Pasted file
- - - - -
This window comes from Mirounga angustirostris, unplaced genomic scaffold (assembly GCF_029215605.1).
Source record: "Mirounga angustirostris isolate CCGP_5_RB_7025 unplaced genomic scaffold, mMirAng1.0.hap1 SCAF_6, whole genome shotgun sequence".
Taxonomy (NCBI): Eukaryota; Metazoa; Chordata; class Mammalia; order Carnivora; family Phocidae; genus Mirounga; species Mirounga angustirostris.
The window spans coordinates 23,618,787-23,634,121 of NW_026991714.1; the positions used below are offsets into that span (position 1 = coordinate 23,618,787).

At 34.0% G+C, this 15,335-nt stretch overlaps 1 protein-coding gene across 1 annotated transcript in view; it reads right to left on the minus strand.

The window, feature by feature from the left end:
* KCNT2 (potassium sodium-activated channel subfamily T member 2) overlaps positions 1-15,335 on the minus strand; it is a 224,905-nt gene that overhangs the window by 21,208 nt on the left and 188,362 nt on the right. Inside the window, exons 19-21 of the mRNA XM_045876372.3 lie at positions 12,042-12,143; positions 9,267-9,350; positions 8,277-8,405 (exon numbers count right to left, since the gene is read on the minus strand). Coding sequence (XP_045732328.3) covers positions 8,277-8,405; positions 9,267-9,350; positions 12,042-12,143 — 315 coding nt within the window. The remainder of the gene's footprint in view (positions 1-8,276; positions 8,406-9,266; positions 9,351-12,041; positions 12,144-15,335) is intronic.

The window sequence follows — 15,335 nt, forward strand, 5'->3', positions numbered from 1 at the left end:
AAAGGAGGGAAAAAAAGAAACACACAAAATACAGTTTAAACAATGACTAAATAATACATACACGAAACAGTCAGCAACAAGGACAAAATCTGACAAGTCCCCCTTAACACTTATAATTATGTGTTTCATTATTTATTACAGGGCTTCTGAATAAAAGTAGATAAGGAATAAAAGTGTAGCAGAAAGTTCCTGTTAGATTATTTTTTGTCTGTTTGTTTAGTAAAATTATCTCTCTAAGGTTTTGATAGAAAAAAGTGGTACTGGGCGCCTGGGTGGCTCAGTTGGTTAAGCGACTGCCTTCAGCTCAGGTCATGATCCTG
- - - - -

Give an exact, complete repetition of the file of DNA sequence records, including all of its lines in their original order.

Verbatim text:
This window comes from Mirounga angustirostris, unplaced genomic scaffold (assembly GCF_029215605.1).
Source record: "Mirounga angustirostris isolate CCGP_5_RB_7025 unplaced genomic scaffold, mMirAng1.0.hap1 SCAF_6, whole genome shotgun sequence".
Taxonomy (NCBI): Eukaryota; Metazoa; Chordata; class Mammalia; order Carnivora; family Phocidae; genus Mirounga; species Mirounga angustirostris.
The window spans coordinates 23,618,787-23,634,121 of NW_026991714.1; the positions used below are offsets into that span (position 1 = coordinate 23,618,787).

At 34.0% G+C, this 15,335-nt stretch overlaps 1 protein-coding gene across 1 annotated transcript in view; it reads right to left on the minus strand.

The window, feature by feature from the left end:
* KCNT2 (potassium sodium-activated channel subfamily T member 2) overlaps positions 1-15,335 on the minus strand; it is a 224,905-nt gene that overhangs the window by 21,208 nt on the left and 188,362 nt on the right. Inside the window, exons 19-21 of the mRNA XM_045876372.3 lie at positions 12,042-12,143; positions 9,267-9,350; positions 8,277-8,405 (exon numbers count right to left, since the gene is read on the minus strand). Coding sequence (XP_045732328.3) covers positions 8,277-8,405; positions 9,267-9,350; positions 12,042-12,143 — 315 coding nt within the window. The remainder of the gene's footprint in view (positions 1-8,276; positions 8,406-9,266; positions 9,351-12,041; positions 12,144-15,335) is intronic.

The window sequence follows — 15,335 nt, forward strand, 5'->3', positions numbered from 1 at the left end:
AAAGGAGGGAAAAAAAGAAACACACAAAATACAGTTTAAACAATGACTAAATAATACATACACGAAACAGTCAGCAACAAGGACAAAATCTGACAAGTCCCCCTTAACACTTATAATTATGTGTTTCATTATTTATTACAGGGCTTCTGAATAAAAGTAGATAAGGAATAAAAGTGTAGCAGAAAGTTCCTGTTAGATTATTTTTTGTCTGTTTGTTTAGTAAAATTATCTCTCTAAGGTTTTGATAGAAAAAAGTGGTACTGGGCGCCTGGGTGGCTCAGTTGGTTAAGCGACTGCCTTCAGCTCAGGTCATGATCCTG